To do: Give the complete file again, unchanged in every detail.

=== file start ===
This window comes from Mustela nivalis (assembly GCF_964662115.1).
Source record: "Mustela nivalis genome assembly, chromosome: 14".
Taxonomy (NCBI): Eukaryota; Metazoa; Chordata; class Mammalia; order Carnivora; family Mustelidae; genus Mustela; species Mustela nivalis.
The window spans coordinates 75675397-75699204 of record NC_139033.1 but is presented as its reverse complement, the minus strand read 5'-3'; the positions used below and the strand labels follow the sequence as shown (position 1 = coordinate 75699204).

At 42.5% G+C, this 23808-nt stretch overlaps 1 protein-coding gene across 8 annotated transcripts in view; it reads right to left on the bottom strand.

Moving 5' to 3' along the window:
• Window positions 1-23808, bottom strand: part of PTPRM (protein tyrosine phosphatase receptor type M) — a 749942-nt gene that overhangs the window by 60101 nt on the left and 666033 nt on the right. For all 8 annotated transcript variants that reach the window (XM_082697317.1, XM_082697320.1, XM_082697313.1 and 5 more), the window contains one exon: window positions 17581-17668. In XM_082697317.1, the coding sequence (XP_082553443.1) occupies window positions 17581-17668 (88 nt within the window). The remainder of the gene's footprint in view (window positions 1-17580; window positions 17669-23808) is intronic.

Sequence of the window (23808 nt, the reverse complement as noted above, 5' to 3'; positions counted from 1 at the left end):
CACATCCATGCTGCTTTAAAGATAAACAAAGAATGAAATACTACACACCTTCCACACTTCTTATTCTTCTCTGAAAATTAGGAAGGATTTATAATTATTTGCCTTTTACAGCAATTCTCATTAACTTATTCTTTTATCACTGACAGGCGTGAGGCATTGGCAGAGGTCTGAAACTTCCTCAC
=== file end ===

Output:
This window comes from Mustela nivalis (assembly GCF_964662115.1).
Source record: "Mustela nivalis genome assembly, chromosome: 14".
Taxonomy (NCBI): Eukaryota; Metazoa; Chordata; class Mammalia; order Carnivora; family Mustelidae; genus Mustela; species Mustela nivalis.
The window spans coordinates 75675397-75699204 of record NC_139033.1 but is presented as its reverse complement, the minus strand read 5'-3'; the positions used below and the strand labels follow the sequence as shown (position 1 = coordinate 75699204).

At 42.5% G+C, this 23808-nt stretch overlaps 1 protein-coding gene across 8 annotated transcripts in view; it reads right to left on the bottom strand.

Moving 5' to 3' along the window:
• Window positions 1-23808, bottom strand: part of PTPRM (protein tyrosine phosphatase receptor type M) — a 749942-nt gene that overhangs the window by 60101 nt on the left and 666033 nt on the right. For all 8 annotated transcript variants that reach the window (XM_082697317.1, XM_082697320.1, XM_082697313.1 and 5 more), the window contains one exon: window positions 17581-17668. In XM_082697317.1, the coding sequence (XP_082553443.1) occupies window positions 17581-17668 (88 nt within the window). The remainder of the gene's footprint in view (window positions 1-17580; window positions 17669-23808) is intronic.

Sequence of the window (23808 nt, the reverse complement as noted above, 5' to 3'; positions counted from 1 at the left end):
CACATCCATGCTGCTTTAAAGATAAACAAAGAATGAAATACTACACACCTTCCACACTTCTTATTCTTCTCTGAAAATTAGGAAGGATTTATAATTATTTGCCTTTTACAGCAATTCTCATTAACTTATTCTTTTATCACTGACAGGCGTGAGGCATTGGCAGAGGTCTGAAACTTCCTCAC